Feature : What Our Graduates Say

By AP Dr Santhi Raghavan

Kavitha Raman

The number of adult learners in Malaysia is on the rise, which is good news to providers of higher education in the country. Now, more of these institutions are introducing programmes for adult learners. In this regard, OUM has proven that it could deliver quality yet affordable programmes. Its delivery of open and distance learning (ODL) through a blended pedagogy which also involves tutor-led sessions and technology-based learning, has received positive response. The University's total enrolment of almost 70,000 learners is testament to this. In fact, other providers of higher education are emulating OUM's strategies and offering ODL programmes as well.

Tutors play an important role in OUM as they lead our face-to-face tutorials, which are an integral part of our blended pedagogy. Apart from engaging in self- managed learning and participating in the myLMS online discussion forums, the University's adult learners look forward to attending tutorials.

So, why is a tutor very important? Are the tutors at OUM able to meet the expectations of their learners? What do the learners really want from them? We decided to seek the answers from three of our own staff who received their scrolls at the Sixth Convocation of OUM recently.

Kavitha Raman, who obtained a Bachelor in Multimedia Communication with Honours degree, said that her tutors were passionate and professional in helping their learners. A Senior Desktop Publisher at the Centre for Instructional Design & Technology (CiDT), Kavitha said the tutors not only shared their knowledge but also continuously guided and supported their learners. They gave insightful comments and helpful suggestions which helped to enhance their learners' thinking skills.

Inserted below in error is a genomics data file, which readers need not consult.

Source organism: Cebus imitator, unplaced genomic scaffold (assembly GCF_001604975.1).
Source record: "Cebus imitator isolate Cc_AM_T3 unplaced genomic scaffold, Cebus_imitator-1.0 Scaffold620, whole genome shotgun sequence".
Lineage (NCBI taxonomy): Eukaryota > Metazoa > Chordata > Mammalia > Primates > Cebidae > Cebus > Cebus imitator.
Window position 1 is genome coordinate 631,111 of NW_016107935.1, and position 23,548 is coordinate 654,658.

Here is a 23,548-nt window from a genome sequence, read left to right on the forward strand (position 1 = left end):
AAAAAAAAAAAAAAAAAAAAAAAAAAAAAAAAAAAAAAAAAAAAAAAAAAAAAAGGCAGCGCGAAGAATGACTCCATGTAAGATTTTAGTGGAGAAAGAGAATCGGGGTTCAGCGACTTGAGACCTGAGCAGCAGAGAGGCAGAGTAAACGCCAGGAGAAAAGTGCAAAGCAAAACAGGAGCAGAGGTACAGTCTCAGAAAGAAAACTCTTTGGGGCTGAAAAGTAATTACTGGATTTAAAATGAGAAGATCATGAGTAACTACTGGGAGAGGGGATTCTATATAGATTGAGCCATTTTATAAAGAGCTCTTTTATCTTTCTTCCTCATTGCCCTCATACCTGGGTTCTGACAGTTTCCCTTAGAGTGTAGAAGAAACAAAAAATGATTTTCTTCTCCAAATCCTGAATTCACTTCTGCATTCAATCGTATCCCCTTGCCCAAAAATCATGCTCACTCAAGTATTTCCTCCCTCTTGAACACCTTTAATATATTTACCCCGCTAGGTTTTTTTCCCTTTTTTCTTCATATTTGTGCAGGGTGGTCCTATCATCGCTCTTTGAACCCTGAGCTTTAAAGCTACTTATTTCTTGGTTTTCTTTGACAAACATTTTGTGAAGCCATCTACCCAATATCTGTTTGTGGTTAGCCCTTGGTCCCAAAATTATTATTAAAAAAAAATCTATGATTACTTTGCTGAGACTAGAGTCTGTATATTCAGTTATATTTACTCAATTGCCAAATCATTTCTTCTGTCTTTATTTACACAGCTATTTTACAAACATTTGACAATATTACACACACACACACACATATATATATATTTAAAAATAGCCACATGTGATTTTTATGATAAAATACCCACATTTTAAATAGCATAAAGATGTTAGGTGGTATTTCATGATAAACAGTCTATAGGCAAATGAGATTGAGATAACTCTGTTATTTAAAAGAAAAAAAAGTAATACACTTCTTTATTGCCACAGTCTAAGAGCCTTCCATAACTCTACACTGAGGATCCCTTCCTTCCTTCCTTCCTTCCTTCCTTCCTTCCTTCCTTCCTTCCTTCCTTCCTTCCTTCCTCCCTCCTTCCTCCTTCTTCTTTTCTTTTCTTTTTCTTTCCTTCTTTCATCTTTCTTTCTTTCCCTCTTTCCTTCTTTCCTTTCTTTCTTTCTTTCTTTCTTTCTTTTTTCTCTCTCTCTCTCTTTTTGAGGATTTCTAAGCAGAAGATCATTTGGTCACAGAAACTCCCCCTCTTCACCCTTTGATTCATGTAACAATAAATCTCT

However, Kavitha did not totally rely on her tutors. She sought out learning materials on her own as well, in order to supplement what was provided by her tutors. According to her, learners must realise that OUM is an ODL institution so they must make the effort to understand a subject matter instead of waiting to be spoon-fed by their tutors.

Tutors must understand that the learners come from diverse fields, so their experience and nature of work would vary. They should use the appropriate teaching tools, such as slides, visual forms and notes, she said.
Sazrin Mohd Mohtar

Sazrin Mohd Mohtar, a staff in the Vice President's Office (Learner Management & Campus Development), had high expectations of his tutors while he was pursuing his Bachelor of Business Administration with Honours degree.

He said OUM tutors must possess wide knowledge and experience in the subjects they taught because most OUM learners are working adults who have diverse backgrounds and experiences.

According to Sazrin, tutors need to create an interesting and interactive class by encouraging discussions and debates instead of merely giving lectures. This approach would indirectly motivate the learners to prepare for tutorials and engage in meaningful discussions, he explained.